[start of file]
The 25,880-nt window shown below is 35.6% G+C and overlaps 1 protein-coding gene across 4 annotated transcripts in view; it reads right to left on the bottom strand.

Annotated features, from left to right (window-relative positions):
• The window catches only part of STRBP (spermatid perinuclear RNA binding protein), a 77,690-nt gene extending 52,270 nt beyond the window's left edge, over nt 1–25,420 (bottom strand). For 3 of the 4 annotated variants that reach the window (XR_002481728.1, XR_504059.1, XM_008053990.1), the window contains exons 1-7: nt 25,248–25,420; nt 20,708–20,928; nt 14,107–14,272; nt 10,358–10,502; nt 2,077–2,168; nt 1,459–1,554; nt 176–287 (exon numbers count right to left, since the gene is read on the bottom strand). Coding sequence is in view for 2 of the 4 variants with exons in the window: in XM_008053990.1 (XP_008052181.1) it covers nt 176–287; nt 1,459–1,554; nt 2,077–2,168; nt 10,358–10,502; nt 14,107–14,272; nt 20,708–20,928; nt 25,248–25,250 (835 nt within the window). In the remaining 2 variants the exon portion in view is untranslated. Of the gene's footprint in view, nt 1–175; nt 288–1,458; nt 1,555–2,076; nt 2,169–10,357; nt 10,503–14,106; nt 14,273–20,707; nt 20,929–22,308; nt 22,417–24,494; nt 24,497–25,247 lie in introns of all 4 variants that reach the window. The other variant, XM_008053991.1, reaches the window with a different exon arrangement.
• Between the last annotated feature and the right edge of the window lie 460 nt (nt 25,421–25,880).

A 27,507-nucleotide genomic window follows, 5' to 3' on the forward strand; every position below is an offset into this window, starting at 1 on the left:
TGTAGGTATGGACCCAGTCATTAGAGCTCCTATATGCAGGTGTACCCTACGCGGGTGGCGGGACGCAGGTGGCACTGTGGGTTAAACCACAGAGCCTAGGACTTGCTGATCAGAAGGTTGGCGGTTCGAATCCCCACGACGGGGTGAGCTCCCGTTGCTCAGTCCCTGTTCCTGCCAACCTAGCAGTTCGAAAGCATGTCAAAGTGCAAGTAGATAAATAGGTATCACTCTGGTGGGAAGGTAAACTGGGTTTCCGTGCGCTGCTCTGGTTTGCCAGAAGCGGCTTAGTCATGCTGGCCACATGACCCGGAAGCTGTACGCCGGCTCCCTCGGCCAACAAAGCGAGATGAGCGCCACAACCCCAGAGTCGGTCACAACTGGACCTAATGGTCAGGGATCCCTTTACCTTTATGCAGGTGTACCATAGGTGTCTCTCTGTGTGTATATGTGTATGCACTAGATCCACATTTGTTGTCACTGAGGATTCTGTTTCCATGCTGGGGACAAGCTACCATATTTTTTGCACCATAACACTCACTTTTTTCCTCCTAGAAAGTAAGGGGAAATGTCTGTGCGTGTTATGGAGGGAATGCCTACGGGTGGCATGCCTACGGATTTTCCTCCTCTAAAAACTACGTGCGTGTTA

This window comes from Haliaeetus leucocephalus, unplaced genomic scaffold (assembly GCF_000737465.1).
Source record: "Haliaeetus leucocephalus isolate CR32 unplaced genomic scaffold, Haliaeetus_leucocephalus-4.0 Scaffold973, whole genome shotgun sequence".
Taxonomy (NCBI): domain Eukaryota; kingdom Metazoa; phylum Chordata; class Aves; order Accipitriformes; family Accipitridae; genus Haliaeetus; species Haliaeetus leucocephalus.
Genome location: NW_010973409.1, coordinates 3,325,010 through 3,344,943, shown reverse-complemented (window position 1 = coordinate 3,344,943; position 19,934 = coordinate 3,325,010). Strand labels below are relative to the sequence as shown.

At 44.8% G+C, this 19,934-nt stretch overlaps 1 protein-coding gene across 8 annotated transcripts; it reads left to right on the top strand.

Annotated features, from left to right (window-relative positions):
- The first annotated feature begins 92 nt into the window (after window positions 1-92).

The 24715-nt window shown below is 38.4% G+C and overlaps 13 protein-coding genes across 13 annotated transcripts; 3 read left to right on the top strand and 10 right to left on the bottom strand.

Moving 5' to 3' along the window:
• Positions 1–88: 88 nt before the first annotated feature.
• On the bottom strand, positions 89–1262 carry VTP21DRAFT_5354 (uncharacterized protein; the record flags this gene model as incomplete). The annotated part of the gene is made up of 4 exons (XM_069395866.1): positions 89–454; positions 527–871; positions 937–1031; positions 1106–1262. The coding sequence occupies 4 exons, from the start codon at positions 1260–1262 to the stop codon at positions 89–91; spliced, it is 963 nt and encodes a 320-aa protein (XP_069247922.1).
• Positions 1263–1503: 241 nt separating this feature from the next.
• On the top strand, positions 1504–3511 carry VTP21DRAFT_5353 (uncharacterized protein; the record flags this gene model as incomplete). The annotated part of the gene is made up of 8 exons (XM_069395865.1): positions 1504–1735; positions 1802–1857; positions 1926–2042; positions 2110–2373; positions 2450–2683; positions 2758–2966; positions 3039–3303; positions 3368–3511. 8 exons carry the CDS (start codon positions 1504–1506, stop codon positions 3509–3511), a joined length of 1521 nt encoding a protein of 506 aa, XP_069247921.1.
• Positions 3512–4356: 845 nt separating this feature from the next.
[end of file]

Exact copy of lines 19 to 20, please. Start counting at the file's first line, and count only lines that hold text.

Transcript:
• On the top strand, positions 1504–3511 carry VTP21DRAFT_5353 (uncharacterized protein; the record flags this gene model as incomplete). The annotated part of the gene is made up of 8 exons (XM_069395865.1): positions 1504–1735; positions 1802–1857; positions 1926–2042; positions 2110–2373; positions 2450–2683; positions 2758–2966; positions 3039–3303; positions 3368–3511. 8 exons carry the CDS (start codon positions 1504–1506, stop codon positions 3509–3511), a joined length of 1521 nt encoding a protein of 506 aa, XP_069247921.1.
• Positions 3512–4356: 845 nt separating this feature from the next.